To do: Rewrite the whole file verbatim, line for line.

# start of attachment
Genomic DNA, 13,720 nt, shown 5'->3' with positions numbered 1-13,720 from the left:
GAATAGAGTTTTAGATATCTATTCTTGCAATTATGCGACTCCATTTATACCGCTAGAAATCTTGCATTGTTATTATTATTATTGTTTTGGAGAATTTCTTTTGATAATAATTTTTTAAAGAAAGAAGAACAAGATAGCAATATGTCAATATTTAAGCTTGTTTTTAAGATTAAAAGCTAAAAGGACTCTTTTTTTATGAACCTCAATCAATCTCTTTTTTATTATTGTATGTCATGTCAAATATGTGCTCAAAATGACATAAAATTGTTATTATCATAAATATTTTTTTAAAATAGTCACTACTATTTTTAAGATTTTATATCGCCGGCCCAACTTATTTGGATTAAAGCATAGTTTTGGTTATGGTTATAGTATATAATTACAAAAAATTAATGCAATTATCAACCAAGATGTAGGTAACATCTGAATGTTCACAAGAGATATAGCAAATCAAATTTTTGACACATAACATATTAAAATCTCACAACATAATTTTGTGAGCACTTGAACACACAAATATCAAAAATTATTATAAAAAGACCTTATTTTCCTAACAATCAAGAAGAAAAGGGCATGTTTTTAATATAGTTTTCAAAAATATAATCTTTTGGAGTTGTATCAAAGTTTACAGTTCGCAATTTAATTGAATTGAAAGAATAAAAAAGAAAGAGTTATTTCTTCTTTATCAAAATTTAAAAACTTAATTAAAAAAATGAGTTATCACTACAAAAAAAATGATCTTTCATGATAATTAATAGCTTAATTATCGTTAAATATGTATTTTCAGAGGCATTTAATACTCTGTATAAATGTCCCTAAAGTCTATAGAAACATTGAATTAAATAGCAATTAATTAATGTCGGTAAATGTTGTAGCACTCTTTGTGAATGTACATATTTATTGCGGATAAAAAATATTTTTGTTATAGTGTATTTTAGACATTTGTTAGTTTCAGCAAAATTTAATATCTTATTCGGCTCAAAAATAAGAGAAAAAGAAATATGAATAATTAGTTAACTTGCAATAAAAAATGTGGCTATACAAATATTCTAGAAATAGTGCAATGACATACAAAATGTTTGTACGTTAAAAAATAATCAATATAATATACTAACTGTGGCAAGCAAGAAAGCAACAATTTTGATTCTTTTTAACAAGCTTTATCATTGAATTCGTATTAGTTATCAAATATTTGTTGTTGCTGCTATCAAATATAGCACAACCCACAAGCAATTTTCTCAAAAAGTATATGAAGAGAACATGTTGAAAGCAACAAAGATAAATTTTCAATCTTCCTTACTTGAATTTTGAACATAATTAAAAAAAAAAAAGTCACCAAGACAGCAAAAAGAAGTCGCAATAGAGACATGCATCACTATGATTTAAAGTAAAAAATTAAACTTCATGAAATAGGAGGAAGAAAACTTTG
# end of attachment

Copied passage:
Genomic DNA, 13,720 nt, shown 5'->3' with positions numbered 1-13,720 from the left:
GAATAGAGTTTTAGATATCTATTCTTGCAATTATGCGACTCCATTTATACCGCTAGAAATCTTGCATTGTTATTATTATTATTGTTTTGGAGAATTTCTTTTGATAATAATTTTTTAAAGAAAGAAGAACAAGATAGCAATATGTCAATATTTAAGCTTGTTTTTAAGATTAAAAGCTAAAAGGACTCTTTTTTTATGAACCTCAATCAATCTCTTTTTTATTATTGTATGTCATGTCAAATATGTGCTCAAAATGACATAAAATTGTTATTATCATAAATATTTTTTTAAAATAGTCACTACTATTTTTAAGATTTTATATCGCCGGCCCAACTTATTTGGATTAAAGCATAGTTTTGGTTATGGTTATAGTATATAATTACAAAAAATTAATGCAATTATCAACCAAGATGTAGGTAACATCTGAATGTTCACAAGAGATATAGCAAATCAAATTTTTGACACATAACATATTAAAATCTCACAACATAATTTTGTGAGCACTTGAACACACAAATATCAAAAATTATTATAAAAAGACCTTATTTTCCTAACAATCAAGAAGAAAAGGGCATGTTTTTAATATAGTTTTCAAAAATATAATCTTTTGGAGTTGTATCAAAGTTTACAGTTCGCAATTTAATTGAATTGAAAGAATAAAAAAGAAAGAGTTATTTCTTCTTTATCAAAATTTAAAAACTTAATTAAAAAAATGAGTTATCACTACAAAAAAAATGATCTTTCATGATAATTAATAGCTTAATTATCGTTAAATATGTATTTTCAGAGGCATTTAATACTCTGTATAAATGTCCCTAAAGTCTATAGAAACATTGAATTAAATAGCAATTAATTAATGTCGGTAAATGTTGTAGCACTCTTTGTGAATGTACATATTTATTGCGGATAAAAAATATTTTTGTTATAGTGTATTTTAGACATTTGTTAGTTTCAGCAAAATTTAATATCTTATTCGGCTCAAAAATAAGAGAAAAAGAAATATGAATAATTAGTTAACTTGCAATAAAAAATGTGGCTATACAAATATTCTAGAAATAGTGCAATGACATACAAAATGTTTGTACGTTAAAAAATAATCAATATAATATACTAACTGTGGCAAGCAAGAAAGCAACAATTTTGATTCTTTTTAACAAGCTTTATCATTGAATTCGTATTAGTTATCAAATATTTGTTGTTGCTGCTATCAAATATAGCACAACCCACAAGCAATTTTCTCAAAAAGTATATGAAGAGAACATGTTGAAAGCAACAAAGATAAATTTTCAATCTTCCTTACTTGAATTTTGAACATAATTAAAAAAAAAAAAGTCACCAAGACAGCAAAAAGAAGTCGCAATAGAGACATGCATCACTATGATTTAAAGTAAAAAATTAAACTTCATGAAATAGGAGGAAGAAAACTTTG